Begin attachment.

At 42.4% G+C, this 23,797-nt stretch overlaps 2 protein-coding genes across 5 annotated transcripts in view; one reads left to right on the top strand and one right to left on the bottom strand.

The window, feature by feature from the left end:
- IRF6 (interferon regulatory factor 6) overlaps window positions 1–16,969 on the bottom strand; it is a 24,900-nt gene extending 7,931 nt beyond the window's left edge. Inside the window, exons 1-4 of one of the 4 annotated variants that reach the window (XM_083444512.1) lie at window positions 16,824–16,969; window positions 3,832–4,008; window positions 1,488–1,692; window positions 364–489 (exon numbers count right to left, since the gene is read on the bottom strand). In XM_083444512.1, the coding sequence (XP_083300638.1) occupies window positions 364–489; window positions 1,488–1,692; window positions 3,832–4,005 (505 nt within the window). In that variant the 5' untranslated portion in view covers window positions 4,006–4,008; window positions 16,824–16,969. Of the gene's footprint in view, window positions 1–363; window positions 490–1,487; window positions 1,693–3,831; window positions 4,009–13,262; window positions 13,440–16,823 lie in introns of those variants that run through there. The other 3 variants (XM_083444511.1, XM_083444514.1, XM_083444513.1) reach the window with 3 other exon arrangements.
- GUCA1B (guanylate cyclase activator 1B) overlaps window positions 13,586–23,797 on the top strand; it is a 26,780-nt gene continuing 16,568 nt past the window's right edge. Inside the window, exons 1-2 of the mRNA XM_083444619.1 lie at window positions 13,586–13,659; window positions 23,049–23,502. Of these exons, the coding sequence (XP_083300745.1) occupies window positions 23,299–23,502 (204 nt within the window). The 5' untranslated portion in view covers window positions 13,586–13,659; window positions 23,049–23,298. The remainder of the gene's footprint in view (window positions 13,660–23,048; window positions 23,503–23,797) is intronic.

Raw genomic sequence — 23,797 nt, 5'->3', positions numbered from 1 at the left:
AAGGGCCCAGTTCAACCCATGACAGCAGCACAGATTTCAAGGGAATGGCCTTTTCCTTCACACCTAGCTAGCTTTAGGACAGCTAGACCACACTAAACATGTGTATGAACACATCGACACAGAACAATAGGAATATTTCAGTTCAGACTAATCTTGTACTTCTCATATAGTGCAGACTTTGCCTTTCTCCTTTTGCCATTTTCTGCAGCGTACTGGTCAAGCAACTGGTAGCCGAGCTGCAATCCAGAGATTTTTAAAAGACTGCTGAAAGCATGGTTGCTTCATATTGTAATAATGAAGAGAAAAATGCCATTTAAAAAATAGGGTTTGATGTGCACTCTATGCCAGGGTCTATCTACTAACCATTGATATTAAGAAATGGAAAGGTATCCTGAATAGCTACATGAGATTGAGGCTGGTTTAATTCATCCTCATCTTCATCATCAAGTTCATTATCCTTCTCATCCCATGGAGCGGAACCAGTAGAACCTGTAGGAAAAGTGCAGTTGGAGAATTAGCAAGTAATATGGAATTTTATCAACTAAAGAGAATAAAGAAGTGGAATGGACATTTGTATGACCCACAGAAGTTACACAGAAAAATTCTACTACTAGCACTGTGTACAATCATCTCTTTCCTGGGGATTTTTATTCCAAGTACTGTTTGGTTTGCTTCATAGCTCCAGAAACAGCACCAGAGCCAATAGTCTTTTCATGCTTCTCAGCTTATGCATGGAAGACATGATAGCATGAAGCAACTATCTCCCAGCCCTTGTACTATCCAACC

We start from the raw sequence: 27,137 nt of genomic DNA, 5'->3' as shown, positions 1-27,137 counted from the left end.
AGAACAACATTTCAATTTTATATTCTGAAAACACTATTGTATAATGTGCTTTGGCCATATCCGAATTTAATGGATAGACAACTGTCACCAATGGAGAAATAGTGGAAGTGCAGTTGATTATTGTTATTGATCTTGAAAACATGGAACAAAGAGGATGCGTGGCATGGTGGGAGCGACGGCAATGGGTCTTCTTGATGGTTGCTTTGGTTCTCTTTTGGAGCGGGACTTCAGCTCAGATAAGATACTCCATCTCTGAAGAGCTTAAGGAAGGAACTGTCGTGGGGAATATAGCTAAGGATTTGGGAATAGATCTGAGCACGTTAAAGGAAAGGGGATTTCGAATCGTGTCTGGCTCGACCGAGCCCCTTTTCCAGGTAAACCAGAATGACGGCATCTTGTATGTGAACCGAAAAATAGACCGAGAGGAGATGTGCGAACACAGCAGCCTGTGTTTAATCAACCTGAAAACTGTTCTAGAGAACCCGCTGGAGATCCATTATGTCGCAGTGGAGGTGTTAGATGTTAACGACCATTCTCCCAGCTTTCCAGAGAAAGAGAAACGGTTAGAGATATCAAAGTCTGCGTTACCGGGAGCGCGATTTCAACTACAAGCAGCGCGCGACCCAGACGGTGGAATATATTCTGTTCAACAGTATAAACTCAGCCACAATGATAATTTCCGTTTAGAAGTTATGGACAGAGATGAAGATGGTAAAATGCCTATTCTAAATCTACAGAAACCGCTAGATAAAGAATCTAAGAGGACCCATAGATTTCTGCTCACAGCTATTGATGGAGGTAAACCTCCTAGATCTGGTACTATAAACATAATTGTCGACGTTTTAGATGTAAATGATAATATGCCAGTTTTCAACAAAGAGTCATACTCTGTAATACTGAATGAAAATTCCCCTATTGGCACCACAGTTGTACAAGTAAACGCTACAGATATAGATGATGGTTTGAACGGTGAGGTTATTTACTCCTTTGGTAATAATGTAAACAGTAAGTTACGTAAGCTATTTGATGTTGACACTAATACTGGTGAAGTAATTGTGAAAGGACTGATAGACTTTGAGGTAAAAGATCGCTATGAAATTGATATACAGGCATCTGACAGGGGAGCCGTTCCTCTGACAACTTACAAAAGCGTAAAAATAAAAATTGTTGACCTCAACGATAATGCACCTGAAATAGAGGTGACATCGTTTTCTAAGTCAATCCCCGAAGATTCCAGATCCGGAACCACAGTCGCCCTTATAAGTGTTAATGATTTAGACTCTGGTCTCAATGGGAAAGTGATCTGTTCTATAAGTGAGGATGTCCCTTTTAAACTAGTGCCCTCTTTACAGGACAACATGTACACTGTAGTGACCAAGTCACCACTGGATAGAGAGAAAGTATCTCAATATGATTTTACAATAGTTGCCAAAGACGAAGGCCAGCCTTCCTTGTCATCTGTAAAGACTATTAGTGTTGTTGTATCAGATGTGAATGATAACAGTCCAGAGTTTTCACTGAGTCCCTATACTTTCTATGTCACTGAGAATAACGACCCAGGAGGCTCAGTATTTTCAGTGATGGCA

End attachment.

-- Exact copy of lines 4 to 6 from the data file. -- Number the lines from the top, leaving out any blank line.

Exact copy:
- GUCA1B (guanylate cyclase activator 1B) overlaps window positions 13,586–23,797 on the top strand; it is a 26,780-nt gene continuing 16,568 nt past the window's right edge. Inside the window, exons 1-2 of the mRNA XM_083444619.1 lie at window positions 13,586–13,659; window positions 23,049–23,502. Of these exons, the coding sequence (XP_083300745.1) occupies window positions 23,299–23,502 (204 nt within the window). The 5' untranslated portion in view covers window positions 13,586–13,659; window positions 23,049–23,298. The remainder of the gene's footprint in view (window positions 13,660–23,048; window positions 23,503–23,797) is intronic.

Raw genomic sequence — 23,797 nt, 5'->3', positions numbered from 1 at the left:
AAGGGCCCAGTTCAACCCATGACAGCAGCACAGATTTCAAGGGAATGGCCTTTTCCTTCACACCTAGCTAGCTTTAGGACAGCTAGACCACACTAAACATGTGTATGAACACATCGACACAGAACAATAGGAATATTTCAGTTCAGACTAATCTTGTACTTCTCATATAGTGCAGACTTTGCCTTTCTCCTTTTGCCATTTTCTGCAGCGTACTGGTCAAGCAACTGGTAGCCGAGCTGCAATCCAGAGATTTTTAAAAGACTGCTGAAAGCATGGTTGCTTCATATTGTAATAATGAAGAGAAAAATGCCATTTAAAAAATAGGGTTTGATGTGCACTCTATGCCAGGGTCTATCTACTAACCATTGATATTAAGAAATGGAAAGGTATCCTGAATAGCTACATGAGATTGAGGCTGGTTTAATTCATCCTCATCTTCATCATCAAGTTCATTATCCTTCTCATCCCATGGAGCGGAACCAGTAGAACCTGTAGGAAAAGTGCAGTTGGAGAATTAGCAAGTAATATGGAATTTTATCAACTAAAGAGAATAAAGAAGTGGAATGGACATTTGTATGACCCACAGAAGTTACACAGAAAAATTCTACTACTAGCACTGTGTACAATCATCTCTTTCCTGGGGATTTTTATTCCAAGTACTGTTTGGTTTGCTTCATAGCTCCAGAAACAGCACCAGAGCCAATAGTCTTTTCATGCTTCTCAGCTTATGCATGGAAGACATGATAGCATGAAGCAACTATCTCCCAGCCCTTGTACTATCCAACC